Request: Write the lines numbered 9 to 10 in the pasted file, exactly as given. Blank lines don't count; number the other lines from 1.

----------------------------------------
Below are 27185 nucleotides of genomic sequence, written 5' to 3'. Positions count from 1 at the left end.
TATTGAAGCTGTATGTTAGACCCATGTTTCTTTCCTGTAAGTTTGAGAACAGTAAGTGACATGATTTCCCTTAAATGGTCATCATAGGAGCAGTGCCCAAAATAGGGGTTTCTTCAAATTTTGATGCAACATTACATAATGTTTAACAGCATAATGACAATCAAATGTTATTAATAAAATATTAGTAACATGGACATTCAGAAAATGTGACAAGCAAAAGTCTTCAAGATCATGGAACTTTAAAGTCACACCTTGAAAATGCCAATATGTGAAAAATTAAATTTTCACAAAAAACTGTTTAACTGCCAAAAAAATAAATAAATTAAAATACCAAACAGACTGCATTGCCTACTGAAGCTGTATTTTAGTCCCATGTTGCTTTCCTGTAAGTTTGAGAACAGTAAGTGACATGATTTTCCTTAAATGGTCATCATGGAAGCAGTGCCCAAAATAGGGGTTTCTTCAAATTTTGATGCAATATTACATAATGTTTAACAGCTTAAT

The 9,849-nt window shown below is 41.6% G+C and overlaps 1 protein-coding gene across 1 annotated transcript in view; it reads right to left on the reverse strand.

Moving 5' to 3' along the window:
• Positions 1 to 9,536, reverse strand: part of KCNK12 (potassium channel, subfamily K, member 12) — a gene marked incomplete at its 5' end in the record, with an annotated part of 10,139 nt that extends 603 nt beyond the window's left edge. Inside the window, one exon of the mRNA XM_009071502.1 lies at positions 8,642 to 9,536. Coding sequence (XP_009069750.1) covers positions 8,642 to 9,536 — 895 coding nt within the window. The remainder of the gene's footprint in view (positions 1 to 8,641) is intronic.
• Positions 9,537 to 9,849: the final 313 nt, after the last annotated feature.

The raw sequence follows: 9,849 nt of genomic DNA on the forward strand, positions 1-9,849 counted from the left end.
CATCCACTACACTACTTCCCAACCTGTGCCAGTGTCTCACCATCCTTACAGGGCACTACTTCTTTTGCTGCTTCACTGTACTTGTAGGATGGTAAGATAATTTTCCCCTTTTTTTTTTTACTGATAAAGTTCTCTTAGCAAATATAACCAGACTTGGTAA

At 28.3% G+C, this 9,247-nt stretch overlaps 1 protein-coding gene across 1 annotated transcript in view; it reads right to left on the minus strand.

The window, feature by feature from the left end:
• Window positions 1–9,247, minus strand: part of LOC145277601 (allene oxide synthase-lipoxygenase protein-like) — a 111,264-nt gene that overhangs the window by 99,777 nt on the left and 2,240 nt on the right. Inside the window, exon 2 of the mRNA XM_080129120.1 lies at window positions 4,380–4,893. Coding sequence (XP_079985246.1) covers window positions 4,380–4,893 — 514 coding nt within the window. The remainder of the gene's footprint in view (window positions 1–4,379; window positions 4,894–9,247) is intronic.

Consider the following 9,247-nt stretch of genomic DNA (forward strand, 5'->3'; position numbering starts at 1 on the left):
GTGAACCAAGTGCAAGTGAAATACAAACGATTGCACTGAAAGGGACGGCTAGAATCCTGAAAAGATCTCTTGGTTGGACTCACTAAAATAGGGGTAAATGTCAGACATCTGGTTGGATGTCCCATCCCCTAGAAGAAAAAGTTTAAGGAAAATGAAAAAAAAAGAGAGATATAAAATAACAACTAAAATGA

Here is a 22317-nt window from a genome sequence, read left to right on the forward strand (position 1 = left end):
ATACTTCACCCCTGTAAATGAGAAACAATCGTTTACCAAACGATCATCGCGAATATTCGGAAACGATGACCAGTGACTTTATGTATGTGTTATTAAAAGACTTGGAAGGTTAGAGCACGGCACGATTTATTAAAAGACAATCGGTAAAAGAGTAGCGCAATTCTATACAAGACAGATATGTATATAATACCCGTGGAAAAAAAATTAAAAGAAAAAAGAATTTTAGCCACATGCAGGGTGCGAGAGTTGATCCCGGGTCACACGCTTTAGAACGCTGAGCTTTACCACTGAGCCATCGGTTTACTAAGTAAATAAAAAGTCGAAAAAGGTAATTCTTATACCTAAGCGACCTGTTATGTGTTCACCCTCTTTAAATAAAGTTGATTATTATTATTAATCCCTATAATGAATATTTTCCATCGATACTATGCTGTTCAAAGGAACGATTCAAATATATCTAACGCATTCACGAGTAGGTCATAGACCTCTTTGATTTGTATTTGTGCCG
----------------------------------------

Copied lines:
At 28.3% G+C, this 9,247-nt stretch overlaps 1 protein-coding gene across 1 annotated transcript in view; it reads right to left on the minus strand.

The window, feature by feature from the left end: